3. CONCLUSIONS AND RECOMMENDATIONS

    4. HEALTH HAZARDS FOR MAN, PREVENTION AND PROTECTION, EMERGENCY
         ACTION

         4.1. Main hazards for man, prevention and protection, first aid
               4.1.1. Prevention and protection
               4.1.2. First aid
         4.2. Advice to physicians
         4.3. Explosion and fire hazards
               4.3.1. Fire-extinguishing agents
         4.4. Storage and transport
         4.5. Spillage and disposal

    5. INTERNATIONAL CHEMICAL SAFETY CARD

    6. HAZARDS FOR THE ENVIRONMENT AND THEIR PREVENTION

    7. CURRENT REGULATIONS, GUIDELINES, AND STANDARDS

         7.1. Exposure limit values
         7.2. Specific restrictions
         7.3. Transport and labelling
    

    INTRODUCTION

    The International Programme on Chemical Safety is responsible for the
    publication of a series of Environmental Health Criteria documents,
    each of which assesses the existing information on the relationship
    between exposure to a specific chemical, mixture of chemicals, or
    combination of chemicals and physical and biological agents, and man's
    health and the integrity of the environment. The documents provide
    guidelines for setting exposure limits consistent with the protection
    of human health and the environment.

    To facilitate the application of these guidelines in national chemical
    safety programmes, "Health and Safety Guides" are being prepared,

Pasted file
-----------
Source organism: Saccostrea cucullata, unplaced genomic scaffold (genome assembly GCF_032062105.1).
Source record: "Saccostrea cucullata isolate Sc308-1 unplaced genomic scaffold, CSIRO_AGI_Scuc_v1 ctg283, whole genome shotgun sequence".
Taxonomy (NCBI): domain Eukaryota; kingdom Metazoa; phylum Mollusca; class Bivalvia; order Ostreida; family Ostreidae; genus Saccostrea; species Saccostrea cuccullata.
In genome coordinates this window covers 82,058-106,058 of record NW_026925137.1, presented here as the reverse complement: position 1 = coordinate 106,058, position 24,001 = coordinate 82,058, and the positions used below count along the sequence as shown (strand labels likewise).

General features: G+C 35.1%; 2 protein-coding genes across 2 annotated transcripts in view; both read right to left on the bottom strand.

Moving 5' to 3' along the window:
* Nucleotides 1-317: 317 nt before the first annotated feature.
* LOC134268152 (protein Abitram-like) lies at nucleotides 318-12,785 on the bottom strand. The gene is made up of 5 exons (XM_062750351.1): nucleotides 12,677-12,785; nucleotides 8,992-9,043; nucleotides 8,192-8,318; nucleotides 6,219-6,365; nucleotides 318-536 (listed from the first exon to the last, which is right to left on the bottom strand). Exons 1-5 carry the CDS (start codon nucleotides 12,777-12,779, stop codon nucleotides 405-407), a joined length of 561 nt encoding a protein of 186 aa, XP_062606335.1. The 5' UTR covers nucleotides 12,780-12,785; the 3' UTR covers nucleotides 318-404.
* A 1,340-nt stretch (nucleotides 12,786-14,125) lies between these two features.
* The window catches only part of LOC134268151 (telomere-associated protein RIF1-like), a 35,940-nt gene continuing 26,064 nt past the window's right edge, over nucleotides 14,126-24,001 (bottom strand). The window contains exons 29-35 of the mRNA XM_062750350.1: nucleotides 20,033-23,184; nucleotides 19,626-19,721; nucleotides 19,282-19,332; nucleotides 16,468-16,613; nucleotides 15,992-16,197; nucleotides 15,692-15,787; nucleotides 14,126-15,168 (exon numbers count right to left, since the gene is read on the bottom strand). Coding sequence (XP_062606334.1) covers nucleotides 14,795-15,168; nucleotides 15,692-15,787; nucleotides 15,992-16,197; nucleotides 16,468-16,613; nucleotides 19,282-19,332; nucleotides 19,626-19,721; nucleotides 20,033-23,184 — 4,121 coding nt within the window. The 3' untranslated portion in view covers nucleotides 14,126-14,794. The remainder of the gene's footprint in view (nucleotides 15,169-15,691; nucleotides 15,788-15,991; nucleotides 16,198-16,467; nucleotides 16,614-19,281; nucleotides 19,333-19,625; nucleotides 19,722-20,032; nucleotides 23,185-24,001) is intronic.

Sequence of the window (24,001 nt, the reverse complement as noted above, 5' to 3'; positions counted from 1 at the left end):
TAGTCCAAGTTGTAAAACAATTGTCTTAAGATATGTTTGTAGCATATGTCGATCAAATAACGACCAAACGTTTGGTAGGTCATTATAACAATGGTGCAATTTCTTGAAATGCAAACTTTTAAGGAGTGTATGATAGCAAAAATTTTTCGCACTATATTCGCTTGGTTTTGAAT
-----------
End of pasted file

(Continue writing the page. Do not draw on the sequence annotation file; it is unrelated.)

highlighting the information contained in the documents for those who
    need to know the health and environmental issues involved, but not the
    scientific details. The Guides include advice on preventive and
    protective measures and emergency action.

    Review and revision of the information in this Health and Safety Guide
    will take place in due course, and the eventual aim is to use
    standardized terminology. We should be grateful if you would help by
    telling us of any difficulties encountered in using the information in
    this guide.

    Comments please, addressed to:

    The Manager
    International Programme on Chemical Safety
    Division of Environmental Health
    World Health Organization
    1211 Geneva 27
    Switzerland

    HOW TO USE THE GUIDE

    All people in the work-place environment should be given the relevant
    written information in this book, supplemented by a clear, personal
    explanation to ensure that they are fully aware of the dangers and the
    current courses of protective and emergency action.

    The International Chemical Safety Card should be displayed as directed
    and its contents clearly explained to all working personnel. Medical
    staff should be fully conversant with the medical information to
    ensure they can act rapidly and efficiently in an emergency. Posters
    should be used to give impact to basic safety measures.

                                * * *

    Further copies of the Health and Safety Guide and, for those requiring